MONSTERS WALK BESIDE US ALL … AND SOMETIMES LURK WITHIN. In her past, the Important Man took away Jacey’s brother. Now Jacey has David, who sometimes transforms into a terrifying beast. Together, they’ve found a way to live – hunt down those who prey on the vulnerable. But the Important Man is still out there – and Jacey and David are about to run into him again. By bestselling author Paul Cornell & artist Sally Cantirino! AVAILABLE NOW! www.vaultcomics.com
Hey there horror fans, I’m Jessica Avery and I’ll be delivering your weekly brief of all that’s ghastly and grim in the world of Horror. Whether you’re looking for a backlist book that will give you the willies, a terrifying new release, or the latest in horror community news, you’ll find it here in The Fright Stuff.
Back in September, I read Jeff Vandermeer’s Annihilation for the first time, and I tweeted about this surprising but fascinating quest I was on to determine why Annihilation, a book that is not explicitly queer horror, was giving me such major queer vibes. I did eventually finish Annihilation, complete with my army of color-coded sticky notes. And while breaking down the entire book is a bit more involved than I can fit in one newsletter, there was something I wanted to talk about in this week’s Fright Stuff that is related to my Annihilation project: the validity of reader interpretations.
There has been a lot of discussion in the horror community lately about authors, readers, textual interpretation, and the experience of reading. And I think the whole situation is symptomatic of a larger issue, a sort of lack of general understanding among some horror readers and authors about the right of a reader to form their own interpretations of and opinions about the books they read. And the fact that those interpretations do not require either the author’s consent or the approval of other readers, because individual reading experiences are unique and extremely personal.
Once an English major, always an English major I guess, but one of the things my teachers always drummed into us was that there is no wrong or right way to read a text. If you can provide textual support for your reading (the gold standard of proof in English academia) then your interpretation is valid. End of story. Hark! I think I hear the existential screaming of some of my more hardnosed professors but I don’t even care.
And I am firmly of the belief that the above doesn’t just apply to so-called “literary” texts. Horror readers know very well how much an author can pack into a single, terrifying book in terms of themes, metaphors, tropes, etc. So the idea that genre fiction doesn’t have the depth needed to support interpretive reading is, frankly, bullshit.
And even if it weren’t, the experience of reading a book isn’t a sola scriptura event. Yes, you use the text to support your interpretation, but at least a portion of how you come to interpret a book has to do with where and when you’re reading it. That’s why you can read the same book at different times in your life and have two completely different experiences with the same work of fiction. Reader interpretations are entirely subjective, and that’s not a bad thing.
For example: I am fully aware that my reading of Annihilation as a queer text was influenced by my own journey of sexual identity. I read the Biologist’s experience of transformation inside Area X as, specifically, a narrative of sexual discovery because that was a huge part of my life at the time. But depending on the reader, her story could easily be read as a trans narrative, as an expression of humanity’s displacement from nature, or any number of possibilities that haven’t even occurred to me because I’m not the right reader for that particular interpretation.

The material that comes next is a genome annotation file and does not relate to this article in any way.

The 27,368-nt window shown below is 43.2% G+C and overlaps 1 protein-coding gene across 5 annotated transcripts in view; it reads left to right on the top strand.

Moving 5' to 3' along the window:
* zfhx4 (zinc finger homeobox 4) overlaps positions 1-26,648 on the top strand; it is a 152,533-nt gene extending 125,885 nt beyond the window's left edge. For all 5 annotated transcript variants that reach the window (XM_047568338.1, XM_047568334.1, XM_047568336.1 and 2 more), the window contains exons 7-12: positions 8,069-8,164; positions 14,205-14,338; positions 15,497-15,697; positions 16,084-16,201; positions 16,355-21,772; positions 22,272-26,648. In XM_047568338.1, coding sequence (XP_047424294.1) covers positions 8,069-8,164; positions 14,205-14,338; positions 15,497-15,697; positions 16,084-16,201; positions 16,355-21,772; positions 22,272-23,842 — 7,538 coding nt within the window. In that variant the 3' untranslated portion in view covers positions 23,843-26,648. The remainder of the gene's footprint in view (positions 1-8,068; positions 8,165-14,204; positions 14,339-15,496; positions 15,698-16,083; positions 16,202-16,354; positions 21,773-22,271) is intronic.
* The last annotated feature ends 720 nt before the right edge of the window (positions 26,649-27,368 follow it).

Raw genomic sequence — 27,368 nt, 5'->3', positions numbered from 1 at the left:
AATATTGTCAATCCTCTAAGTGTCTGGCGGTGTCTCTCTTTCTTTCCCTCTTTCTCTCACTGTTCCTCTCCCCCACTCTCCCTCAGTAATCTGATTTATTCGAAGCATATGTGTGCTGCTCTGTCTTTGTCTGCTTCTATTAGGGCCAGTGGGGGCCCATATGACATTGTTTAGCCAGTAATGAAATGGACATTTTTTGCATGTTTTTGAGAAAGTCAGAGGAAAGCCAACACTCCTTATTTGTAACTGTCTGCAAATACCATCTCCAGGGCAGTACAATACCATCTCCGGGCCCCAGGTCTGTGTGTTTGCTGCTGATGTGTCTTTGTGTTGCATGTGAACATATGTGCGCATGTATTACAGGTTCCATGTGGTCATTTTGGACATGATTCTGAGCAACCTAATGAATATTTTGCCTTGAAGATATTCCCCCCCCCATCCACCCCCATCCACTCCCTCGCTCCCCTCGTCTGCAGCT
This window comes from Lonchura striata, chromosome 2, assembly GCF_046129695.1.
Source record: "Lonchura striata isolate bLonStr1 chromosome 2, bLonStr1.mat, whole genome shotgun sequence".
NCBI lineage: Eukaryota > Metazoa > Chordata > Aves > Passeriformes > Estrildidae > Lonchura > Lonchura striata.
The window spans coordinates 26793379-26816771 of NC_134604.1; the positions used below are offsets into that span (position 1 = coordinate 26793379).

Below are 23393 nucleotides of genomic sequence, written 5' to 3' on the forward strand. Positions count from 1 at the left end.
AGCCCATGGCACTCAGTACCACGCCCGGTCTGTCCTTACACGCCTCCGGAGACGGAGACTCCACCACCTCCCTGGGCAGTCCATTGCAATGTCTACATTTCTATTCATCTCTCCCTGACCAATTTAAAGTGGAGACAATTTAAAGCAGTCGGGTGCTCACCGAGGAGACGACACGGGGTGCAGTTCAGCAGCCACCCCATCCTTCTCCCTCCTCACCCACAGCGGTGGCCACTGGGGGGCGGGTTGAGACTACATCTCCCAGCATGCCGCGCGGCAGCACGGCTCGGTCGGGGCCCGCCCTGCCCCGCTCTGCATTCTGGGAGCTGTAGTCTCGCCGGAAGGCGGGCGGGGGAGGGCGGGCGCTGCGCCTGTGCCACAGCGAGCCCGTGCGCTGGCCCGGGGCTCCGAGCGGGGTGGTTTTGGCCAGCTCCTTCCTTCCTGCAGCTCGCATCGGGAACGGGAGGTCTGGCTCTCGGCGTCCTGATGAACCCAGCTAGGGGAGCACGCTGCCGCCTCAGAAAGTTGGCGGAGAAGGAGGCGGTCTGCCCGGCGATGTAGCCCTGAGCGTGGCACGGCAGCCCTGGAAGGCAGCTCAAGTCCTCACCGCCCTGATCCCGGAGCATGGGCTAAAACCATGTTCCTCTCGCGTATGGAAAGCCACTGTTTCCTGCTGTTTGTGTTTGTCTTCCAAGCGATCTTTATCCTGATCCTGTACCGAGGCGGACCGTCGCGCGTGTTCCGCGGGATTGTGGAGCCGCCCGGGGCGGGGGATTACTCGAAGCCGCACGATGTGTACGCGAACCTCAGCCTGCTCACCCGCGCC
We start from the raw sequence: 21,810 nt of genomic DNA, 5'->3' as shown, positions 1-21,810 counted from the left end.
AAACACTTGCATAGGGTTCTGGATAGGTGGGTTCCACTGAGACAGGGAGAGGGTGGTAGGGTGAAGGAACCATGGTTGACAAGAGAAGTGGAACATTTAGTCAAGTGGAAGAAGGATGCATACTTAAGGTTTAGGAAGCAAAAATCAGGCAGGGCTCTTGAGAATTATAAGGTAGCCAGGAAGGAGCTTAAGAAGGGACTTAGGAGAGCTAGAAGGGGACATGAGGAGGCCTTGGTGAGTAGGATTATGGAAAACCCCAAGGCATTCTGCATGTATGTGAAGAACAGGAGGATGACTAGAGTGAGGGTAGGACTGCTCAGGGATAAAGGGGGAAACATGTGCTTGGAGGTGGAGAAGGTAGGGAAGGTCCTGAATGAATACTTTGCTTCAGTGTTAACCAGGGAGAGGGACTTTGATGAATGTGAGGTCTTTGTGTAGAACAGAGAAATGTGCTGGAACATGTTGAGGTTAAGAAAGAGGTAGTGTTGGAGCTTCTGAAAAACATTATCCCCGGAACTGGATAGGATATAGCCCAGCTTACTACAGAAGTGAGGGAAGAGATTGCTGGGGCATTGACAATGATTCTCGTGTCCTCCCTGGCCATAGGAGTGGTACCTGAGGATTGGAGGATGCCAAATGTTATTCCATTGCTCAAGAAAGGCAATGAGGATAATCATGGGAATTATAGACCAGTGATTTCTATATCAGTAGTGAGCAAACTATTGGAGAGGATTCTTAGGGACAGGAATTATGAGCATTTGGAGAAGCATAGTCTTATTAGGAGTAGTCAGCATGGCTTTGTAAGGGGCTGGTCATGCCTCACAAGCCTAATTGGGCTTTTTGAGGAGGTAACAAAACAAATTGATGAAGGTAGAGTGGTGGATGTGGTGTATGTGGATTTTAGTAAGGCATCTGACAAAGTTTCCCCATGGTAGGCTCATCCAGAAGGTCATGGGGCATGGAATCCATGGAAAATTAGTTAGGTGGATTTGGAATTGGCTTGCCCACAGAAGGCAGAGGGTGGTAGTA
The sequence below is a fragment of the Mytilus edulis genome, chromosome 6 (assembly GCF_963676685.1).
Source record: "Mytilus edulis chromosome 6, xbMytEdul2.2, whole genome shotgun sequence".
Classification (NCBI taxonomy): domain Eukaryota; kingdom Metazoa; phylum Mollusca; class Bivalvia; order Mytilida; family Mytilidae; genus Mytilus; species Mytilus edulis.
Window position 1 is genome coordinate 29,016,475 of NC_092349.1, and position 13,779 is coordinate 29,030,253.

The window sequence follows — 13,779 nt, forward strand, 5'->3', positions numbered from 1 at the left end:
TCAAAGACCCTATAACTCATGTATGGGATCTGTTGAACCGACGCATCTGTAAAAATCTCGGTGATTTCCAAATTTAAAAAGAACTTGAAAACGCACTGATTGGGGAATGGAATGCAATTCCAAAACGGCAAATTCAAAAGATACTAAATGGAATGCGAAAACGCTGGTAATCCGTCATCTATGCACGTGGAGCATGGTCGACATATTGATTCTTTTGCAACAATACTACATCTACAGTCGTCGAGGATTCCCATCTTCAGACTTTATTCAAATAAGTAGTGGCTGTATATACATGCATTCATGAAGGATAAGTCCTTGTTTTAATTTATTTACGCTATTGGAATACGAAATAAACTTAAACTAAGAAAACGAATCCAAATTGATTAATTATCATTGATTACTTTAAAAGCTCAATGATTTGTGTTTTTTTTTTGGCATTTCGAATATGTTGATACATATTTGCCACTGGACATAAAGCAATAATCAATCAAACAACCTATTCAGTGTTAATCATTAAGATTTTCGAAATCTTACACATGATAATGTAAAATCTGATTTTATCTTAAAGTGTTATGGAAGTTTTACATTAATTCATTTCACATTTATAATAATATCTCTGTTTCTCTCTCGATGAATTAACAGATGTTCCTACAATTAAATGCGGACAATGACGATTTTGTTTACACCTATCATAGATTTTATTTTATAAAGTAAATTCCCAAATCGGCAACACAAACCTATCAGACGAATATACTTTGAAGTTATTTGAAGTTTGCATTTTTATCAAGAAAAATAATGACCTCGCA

My ability to read that queer narrative within Annihilation was a result of the themes present in the novel – themes of transformation, identity, the intersection of biology and humanity – which are, if not intrinsically, then at least tangentially queer. They’re themes that have invited queer interpretations of literature for years, even of texts that are not overtly queer, and the presence of those themes allows me to support my reading of Annihilation as a queer horror book. But it was my personal experience that allowed me to see the queer narrative that I might have missed if I had read the book at another time in my life.
And, though the impostor syndrome monster living deep in my soul shrieks in agony at the thought, I know that I can put my interpretation out there in the world with confidence, as can any reader, because our experiences as readers are honest, and our own.
Fresh From the Skeleton’s Mouth
Did you see that Kiersten White’s (The Dark Descent of Elizabeth Frankenstein) forthcoming adult horror novel, Hide, has a stunning new cover? It’s to die for! I didn’t think it was possible to be even more excited about this book but I am. I defy you to think of a creepier setting than an abandoned amusement park.
Speaking of gorgeous covers, Ava Reid (The Wolf and the Woodsman) revealed the cover of her forthcoming baroque gothic novel Juniper and Thorn, and it is pure perfection. And that synopsis? Where’s a chef’s kiss emoji when you need one.
Nightfire is going just determined to ruin my life in the best ways. They’ve just announced a new novella from Cassandra Khaw, slated for May of 2023, about a flesh eating mermaid. The Salt Grows Heavy sounds like everything I could want in a horror novella and more!
We’ve got a brand new podcast over at Book Riot! Adaptation Nation is all about TV and film adaptations of your favorite books! And given this glorious genre renaissance in which we find ourselves, you just know some of those adaptations are going to be horror!
As always, you can catch me on twitter at @JtheBookworm, where I try to keep up on all that’s new and frightening.
Don’t forget you can get three free audiobooks at Audiobooks.com with a free trial!